A couple weeks ago, the editors of The Nation published this essay urging President Obama to use his executive authority to "push a progressive agenda." The essay discussed 20 policies on the environment, the economy, civil rights, workers' rights, and other topics both domestic and international that the authors believe that the President can, and should, adopt without congressional approval. And, yesterday, the Washington Post addressed the same subject here, explaining that the President is considering unilateral action on a broad array of topics, and noting the executive actions he has already taken on immigration, gun violence, and student loans. Here's an excerpt:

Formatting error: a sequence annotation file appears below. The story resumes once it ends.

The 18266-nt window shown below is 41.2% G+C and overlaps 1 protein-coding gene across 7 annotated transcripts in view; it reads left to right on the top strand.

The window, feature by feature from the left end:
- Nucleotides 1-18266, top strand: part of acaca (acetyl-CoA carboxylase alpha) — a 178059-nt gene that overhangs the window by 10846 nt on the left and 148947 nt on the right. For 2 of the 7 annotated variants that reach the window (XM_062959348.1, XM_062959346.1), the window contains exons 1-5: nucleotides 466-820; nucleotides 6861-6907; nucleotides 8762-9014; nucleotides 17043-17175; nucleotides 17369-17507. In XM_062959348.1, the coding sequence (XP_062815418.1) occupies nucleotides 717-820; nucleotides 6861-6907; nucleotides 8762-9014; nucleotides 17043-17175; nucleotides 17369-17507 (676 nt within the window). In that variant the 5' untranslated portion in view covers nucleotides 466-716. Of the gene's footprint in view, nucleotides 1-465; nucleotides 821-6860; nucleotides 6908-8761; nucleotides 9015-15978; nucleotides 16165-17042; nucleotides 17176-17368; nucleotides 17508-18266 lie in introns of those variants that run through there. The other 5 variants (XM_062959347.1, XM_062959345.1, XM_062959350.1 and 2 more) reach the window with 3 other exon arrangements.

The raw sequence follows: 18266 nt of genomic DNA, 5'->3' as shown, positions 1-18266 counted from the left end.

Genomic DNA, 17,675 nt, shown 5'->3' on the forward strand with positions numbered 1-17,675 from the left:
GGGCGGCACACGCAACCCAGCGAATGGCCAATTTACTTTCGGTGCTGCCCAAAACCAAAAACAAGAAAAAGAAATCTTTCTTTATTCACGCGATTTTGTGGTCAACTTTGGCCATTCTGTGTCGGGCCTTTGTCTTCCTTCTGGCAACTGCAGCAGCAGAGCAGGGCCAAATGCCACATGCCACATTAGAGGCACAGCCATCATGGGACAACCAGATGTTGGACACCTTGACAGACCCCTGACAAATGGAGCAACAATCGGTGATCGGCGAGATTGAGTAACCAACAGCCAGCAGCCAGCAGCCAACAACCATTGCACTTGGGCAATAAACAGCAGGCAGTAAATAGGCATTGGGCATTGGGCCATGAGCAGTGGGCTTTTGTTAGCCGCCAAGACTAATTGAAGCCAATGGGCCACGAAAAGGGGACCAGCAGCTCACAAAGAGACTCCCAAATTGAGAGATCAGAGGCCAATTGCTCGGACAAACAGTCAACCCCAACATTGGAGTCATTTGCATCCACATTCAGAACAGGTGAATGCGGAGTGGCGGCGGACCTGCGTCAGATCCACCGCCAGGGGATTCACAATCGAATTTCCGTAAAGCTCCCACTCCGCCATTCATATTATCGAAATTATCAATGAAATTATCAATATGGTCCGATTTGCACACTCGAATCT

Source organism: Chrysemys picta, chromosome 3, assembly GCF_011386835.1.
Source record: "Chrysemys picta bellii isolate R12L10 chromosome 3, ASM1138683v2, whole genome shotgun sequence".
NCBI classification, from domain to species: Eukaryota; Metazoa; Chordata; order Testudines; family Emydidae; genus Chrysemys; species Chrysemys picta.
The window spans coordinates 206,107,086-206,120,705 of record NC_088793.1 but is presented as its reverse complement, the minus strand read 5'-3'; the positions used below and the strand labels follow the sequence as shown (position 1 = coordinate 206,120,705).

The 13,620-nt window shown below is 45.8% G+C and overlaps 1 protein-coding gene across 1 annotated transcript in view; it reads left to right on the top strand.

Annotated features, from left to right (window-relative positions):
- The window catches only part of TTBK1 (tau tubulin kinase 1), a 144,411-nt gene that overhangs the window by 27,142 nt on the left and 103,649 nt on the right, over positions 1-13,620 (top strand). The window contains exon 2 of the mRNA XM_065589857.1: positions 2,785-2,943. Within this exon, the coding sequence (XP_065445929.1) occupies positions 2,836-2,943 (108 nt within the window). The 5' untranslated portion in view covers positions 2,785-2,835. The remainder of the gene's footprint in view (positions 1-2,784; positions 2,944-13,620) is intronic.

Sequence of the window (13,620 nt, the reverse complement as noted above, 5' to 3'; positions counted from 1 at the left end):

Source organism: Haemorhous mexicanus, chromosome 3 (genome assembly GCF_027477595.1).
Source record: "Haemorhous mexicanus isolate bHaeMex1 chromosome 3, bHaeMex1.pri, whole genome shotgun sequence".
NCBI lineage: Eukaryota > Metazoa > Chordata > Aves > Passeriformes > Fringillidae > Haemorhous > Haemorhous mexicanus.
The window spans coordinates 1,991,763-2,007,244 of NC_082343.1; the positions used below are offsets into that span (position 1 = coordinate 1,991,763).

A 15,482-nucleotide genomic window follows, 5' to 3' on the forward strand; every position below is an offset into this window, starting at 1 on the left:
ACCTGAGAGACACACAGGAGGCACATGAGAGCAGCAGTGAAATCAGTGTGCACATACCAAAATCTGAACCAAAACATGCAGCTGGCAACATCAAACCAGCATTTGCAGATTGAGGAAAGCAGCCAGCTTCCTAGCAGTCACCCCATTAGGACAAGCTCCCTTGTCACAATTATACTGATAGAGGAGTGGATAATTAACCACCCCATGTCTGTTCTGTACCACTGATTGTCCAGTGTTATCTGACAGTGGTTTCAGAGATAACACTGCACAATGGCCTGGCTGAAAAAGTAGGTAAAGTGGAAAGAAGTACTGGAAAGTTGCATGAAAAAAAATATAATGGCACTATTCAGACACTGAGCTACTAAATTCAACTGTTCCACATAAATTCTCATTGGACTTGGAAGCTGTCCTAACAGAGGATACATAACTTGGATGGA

President Obama is considering a series of new executive actions aimed at working around a recalcitrant Congress, including policies that could allow struggling homeowners to refinance their mortgages, provide new protections for gays and lesbians, make buildings more energy-efficient and toughen regulations for coal-fired power plants, according to people outside the White House involved in discussions on the issues. One of the first orders is expected this week, when the Obama administration will call for the creation of new standards on what critical private-sector companies should do to protect their computer systems from hackers. ... These and other potential actions suggest that Obama is likely to rely heavily on executive powers to set domestic policy in his second term.